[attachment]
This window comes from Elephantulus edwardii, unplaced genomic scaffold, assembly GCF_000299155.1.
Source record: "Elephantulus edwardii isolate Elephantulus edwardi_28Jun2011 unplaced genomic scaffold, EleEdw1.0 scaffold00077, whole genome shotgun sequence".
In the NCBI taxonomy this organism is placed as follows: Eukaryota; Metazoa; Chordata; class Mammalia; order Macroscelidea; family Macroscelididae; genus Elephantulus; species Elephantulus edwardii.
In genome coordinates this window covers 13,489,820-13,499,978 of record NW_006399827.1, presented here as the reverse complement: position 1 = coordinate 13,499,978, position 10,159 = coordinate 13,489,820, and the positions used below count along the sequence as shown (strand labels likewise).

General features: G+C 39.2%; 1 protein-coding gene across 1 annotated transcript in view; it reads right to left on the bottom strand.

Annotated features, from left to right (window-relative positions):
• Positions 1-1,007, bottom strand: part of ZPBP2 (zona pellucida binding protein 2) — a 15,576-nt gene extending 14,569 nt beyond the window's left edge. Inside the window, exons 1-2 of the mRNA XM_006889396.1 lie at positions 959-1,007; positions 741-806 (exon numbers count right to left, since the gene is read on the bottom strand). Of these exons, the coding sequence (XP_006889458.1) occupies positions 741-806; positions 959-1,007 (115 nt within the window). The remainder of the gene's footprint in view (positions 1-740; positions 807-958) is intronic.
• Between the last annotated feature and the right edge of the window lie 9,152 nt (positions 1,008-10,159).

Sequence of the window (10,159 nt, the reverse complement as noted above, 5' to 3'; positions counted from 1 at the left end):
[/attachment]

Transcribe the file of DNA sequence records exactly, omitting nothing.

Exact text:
This window comes from Elephantulus edwardii, unplaced genomic scaffold, assembly GCF_000299155.1.
Source record: "Elephantulus edwardii isolate Elephantulus edwardi_28Jun2011 unplaced genomic scaffold, EleEdw1.0 scaffold00077, whole genome shotgun sequence".
In the NCBI taxonomy this organism is placed as follows: Eukaryota; Metazoa; Chordata; class Mammalia; order Macroscelidea; family Macroscelididae; genus Elephantulus; species Elephantulus edwardii.
In genome coordinates this window covers 13,489,820-13,499,978 of record NW_006399827.1, presented here as the reverse complement: position 1 = coordinate 13,499,978, position 10,159 = coordinate 13,489,820, and the positions used below count along the sequence as shown (strand labels likewise).

General features: G+C 39.2%; 1 protein-coding gene across 1 annotated transcript in view; it reads right to left on the bottom strand.

Annotated features, from left to right (window-relative positions):
• Positions 1-1,007, bottom strand: part of ZPBP2 (zona pellucida binding protein 2) — a 15,576-nt gene extending 14,569 nt beyond the window's left edge. Inside the window, exons 1-2 of the mRNA XM_006889396.1 lie at positions 959-1,007; positions 741-806 (exon numbers count right to left, since the gene is read on the bottom strand). Of these exons, the coding sequence (XP_006889458.1) occupies positions 741-806; positions 959-1,007 (115 nt within the window). The remainder of the gene's footprint in view (positions 1-740; positions 807-958) is intronic.
• Between the last annotated feature and the right edge of the window lie 9,152 nt (positions 1,008-10,159).

Sequence of the window (10,159 nt, the reverse complement as noted above, 5' to 3'; positions counted from 1 at the left end):